Dark underside of Olympic Games: Citizenship for sale

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Pierre de Coubertin, who launched the modern Olympics during 1896, envisioned games free from the scourge of nationalism, where athletes of all countries would come to engage in friendly competition.
And during the first decades of competition, the games often lived up to de Coubertin’s ideals, as young men competed against each other with no thought of material reward. All that changed during 1936 in Berlin.
Adolph Hitler’s government saw the games as an opportunity to showcase the achievements and glory of Nazi Germany — to show the world a powerful, confident nation ready for world leadership. To that end, elaborate facilities were constructed to serve as a stage for the German victories that Hitler and his lieutenants expected, victories that would show the inherent superiority of the “Aryan Race.”
As we all remember, Jesse Owens gave the führer a reality check, but the template had been established. The games lost their innocence.
The games are no longer tainted by racism or by the imperial ambitions of a revanchist Germany. Today’s Olympics are a glittering spectacle of marketing, nationalism, multibillion-dollar event venues … and athletic competition.
Despite (or maybe because of) the hype, the games are compelling and fascinating. Thanks to the Olympic Training Center, many of us who live in the Pikes Peak region have uniquely personal links to the event. We know the athletes; we know the folks who work with them and support them; we’ll be supporting them as they compete in Beijing.
But the modern Olympics, designed more than a century ago to bring the best athletes of all nations together, might need a little tweaking in the future to realize that goal.
If you’re a Kenyan distance runner, for example, you might be one of the 10 best marathoners in the world, and never see Beijing. Or if you’re an American basketball player, you might be among the elite — but you won’t be going to China.
Nations participate in the Olympics, not individuals. If you can’t make your national team, you’re out of luck.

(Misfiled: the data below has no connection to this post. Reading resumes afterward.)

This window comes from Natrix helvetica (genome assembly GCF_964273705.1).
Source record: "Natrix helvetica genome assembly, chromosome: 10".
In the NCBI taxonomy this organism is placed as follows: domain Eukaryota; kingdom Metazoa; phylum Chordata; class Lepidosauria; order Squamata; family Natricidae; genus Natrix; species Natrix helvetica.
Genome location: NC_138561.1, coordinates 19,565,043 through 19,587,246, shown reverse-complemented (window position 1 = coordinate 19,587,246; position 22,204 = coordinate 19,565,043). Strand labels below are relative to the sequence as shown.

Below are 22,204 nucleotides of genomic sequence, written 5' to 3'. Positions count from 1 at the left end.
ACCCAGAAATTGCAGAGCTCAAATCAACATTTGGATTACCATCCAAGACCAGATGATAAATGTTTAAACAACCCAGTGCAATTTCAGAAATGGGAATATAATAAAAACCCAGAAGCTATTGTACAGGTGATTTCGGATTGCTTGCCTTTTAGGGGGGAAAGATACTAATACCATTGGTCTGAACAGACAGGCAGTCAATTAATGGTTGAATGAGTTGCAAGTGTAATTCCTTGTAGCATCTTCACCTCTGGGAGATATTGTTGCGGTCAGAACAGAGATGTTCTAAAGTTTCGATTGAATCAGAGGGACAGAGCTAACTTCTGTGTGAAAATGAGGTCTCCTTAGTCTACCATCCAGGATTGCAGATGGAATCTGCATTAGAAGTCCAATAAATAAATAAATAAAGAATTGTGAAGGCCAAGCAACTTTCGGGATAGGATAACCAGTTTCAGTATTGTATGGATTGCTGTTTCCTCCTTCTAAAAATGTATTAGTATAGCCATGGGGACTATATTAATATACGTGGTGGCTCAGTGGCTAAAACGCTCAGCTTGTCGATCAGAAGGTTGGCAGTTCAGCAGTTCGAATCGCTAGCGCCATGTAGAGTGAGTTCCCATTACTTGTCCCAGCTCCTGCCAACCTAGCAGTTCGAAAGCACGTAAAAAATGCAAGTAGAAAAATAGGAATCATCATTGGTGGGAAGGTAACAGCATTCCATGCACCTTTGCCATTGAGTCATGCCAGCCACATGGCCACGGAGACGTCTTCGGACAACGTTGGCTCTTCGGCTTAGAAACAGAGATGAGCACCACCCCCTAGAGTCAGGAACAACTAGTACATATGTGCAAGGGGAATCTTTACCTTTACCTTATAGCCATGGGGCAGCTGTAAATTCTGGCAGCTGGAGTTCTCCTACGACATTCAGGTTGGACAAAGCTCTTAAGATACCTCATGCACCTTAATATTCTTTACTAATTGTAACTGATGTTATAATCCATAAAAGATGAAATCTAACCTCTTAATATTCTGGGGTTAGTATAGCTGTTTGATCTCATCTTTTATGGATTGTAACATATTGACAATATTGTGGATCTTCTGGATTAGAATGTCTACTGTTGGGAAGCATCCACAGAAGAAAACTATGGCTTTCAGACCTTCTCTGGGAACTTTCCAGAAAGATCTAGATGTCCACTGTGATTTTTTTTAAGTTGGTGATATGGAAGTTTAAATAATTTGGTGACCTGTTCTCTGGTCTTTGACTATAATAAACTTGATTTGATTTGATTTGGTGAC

This has led to curious anomalies, such as African distance runners who have moved to the United States, become citizens and represented their adopted country in the Olympics.
We’ve welcomed our speedy new Americans, even though they might have displaced some of our slow-footed compatriots. But when the process is reversed, we seem to have problems.
Consider the case of Becky Hammon, once a wildly popular basketball player at Colorado State. A smart, athletic point guard from South Dakota, she led CSU to the NCAA tournament and took an otherwise undistinguished team all the way to the Sweet Sixteen.
She went on to a brilliant career in the WNBA, and was named to the all-star team last year — but she wasn’t invited to try out for the Olympic team.
So, Hammon made a deal with … the Russians. She’ll be representing the former Evil Empire in Beijing.
We sympathize with Hammon — and with every athlete who sits at home while the less skilled march proudly into Beijing’s spectacular new stadium. Admittedly, we’ll be rooting for our homies — but we’ll rejoice in the achievements of everyone fortunate enough to participate.
And if Hammon sinks a three-pointer at the buzzer to beat her compatriots on Team USA — well, with most Coloradoans, we’ll have mixed emotions.
So … let the games begin!